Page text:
I like to read about / contemplate a variety of things that I either do not understand or did not know about in the world, human culture, or the larger universe. This covers all manner of interests, from insect colony dynamics, to obscure developments in artistic and scientific history, to extraplanetary phenomena, and so on. In turn, I like to, and even think it is important to, share on some level with others. Much of this finds a home somewhere in the variety of writing projects that I develop (though some remain in their infancy). Or some things I engage with prompt new learning opportunities and interests that I could never have imagined otherwise.

From the above categories, I think that it is probably most truthful to say that elements of nature, science, and visual art predominately echo throughout the things I write about. But, paradoxically, that brings up a unique opportunity to comment on my odd relationship with music. That is, while I would say that I love music, I also have incredible difficulty naming a musician / group or song name on the spot—even if I absolutely recognize it and have heard it multiple times. It's shockingly bad, really. This is true even if I have rocked out many times to some classic oldie or been pulled into the newest beats on the radio. Even that sounds lame. Simply put, I love music, but find myself hopeless at "knowing" it. In fact, I have trouble just throwing music on at home and then trying to write.

But this is where the full confessional comes in. Though I can find it hard to sit and write with a single source of outside noise (I can find that distracting to a specific train of thought), at times when I am really entering into a certain mode of writing, I get pumped and get into it as if I were listening to something that really hits the spot. Interestingly, no music needs to be playing when this happens, yet I still feel the flow of the writing process in that way. It's almost as if my brain recreates a subconscious upflow of inspiring music in those moments, and my body and creativity sync with that impression. In those moments, I move with the feeling.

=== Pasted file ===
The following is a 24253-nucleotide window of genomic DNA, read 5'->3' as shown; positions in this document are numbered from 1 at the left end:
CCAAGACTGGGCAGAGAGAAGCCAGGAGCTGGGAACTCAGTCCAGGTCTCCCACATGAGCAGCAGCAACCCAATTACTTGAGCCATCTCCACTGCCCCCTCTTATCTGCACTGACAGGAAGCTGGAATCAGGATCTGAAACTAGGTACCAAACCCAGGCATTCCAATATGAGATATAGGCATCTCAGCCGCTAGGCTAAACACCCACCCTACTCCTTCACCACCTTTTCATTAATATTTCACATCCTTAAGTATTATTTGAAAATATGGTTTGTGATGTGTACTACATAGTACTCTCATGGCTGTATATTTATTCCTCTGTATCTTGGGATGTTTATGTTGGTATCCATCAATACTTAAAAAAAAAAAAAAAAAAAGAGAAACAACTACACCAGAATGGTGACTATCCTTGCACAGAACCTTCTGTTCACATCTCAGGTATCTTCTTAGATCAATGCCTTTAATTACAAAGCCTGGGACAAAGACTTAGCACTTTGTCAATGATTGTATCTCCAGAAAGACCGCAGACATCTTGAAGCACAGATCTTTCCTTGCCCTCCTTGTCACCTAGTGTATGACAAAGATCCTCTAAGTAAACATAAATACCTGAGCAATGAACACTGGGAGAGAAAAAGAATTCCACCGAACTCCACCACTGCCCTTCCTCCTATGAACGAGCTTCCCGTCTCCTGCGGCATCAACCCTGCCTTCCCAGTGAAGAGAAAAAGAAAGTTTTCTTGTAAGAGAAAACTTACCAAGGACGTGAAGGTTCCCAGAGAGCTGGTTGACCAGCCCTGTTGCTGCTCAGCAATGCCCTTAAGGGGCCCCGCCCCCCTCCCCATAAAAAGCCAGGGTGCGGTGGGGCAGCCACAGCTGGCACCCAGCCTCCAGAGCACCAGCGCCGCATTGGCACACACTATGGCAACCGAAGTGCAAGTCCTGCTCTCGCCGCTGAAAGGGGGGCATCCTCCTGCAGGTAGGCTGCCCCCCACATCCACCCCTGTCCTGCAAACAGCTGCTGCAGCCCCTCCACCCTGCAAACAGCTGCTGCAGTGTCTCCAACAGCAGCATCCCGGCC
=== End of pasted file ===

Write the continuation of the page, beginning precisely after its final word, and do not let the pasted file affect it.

15 - What other writers or writings are important for your work, or simply your life outside of your work?

I’ll be honest that I always find this type of question so very difficult to answer—especially since each piece and/or form of writing I attempt will have different influences, possibly from very different genres! 

My first English degree (undergrad) involved a “historical” focus, but I later moved on to a love of contemporary forms and topics. As a teenager, I used to read quite a bit of fantasy literature (ie sword and sorcery), but I’ve since developed more interest in sf writing (speculative and science fiction literature). Likewise, my poetry interests and influences are always developing.

Essentially, as a non-answer, I find it important to connect with a variety, with a depth and breadth of writers and their writings—but I know that I am always drawn to engaging with what is new and innovative. If this relates to a form or genre I am interested / engaged in working on myself, then I also hope to learn as much as I can from my contemporaries.

16 - What would you like to do that you haven't yet done?

I’ve always wanted to live internationally—experience and immerse myself into other places for a while—or even do so in various Canadian locales. I don’t mean jet-setting to beach vacays or doing the tourist beat everywhere. To learn to really resonate with a sense of place is much more important to me.    

17 - If you could pick any other occupation to attempt, what would it be? Or, alternately, what do you think you would have ended up doing had you not been a writer?
I was recently reminded that I’d once held a desire to be an astronaut—though I’m not sure this had anything to do with actually desiring to go into space over a desire to explore new horizons. I’m convinced that it’s the creative engine inside that pushes such potential professions, and that same engine and energy that ultimately makes me step away from those I either no longer see as creative enough, or am not built to be creative enough within. For instance, with the latter, I actually also have a math degree, but I realized long ago that to really be a mathematician, one needs to be able to be creative in that mode. I was not, and I’ve no doubt forgotten much of my math learning in the fifteen years since. In various moments I also thought I might pursue a variety of professions like architecture, engineering, or oceanography—each with a mixture of desiring to be creative and to explore new things that perhaps many others are capable of. And I’m quite certain that I will always be searching for new ways to create, as that energy and desire inside pushes itself out of me.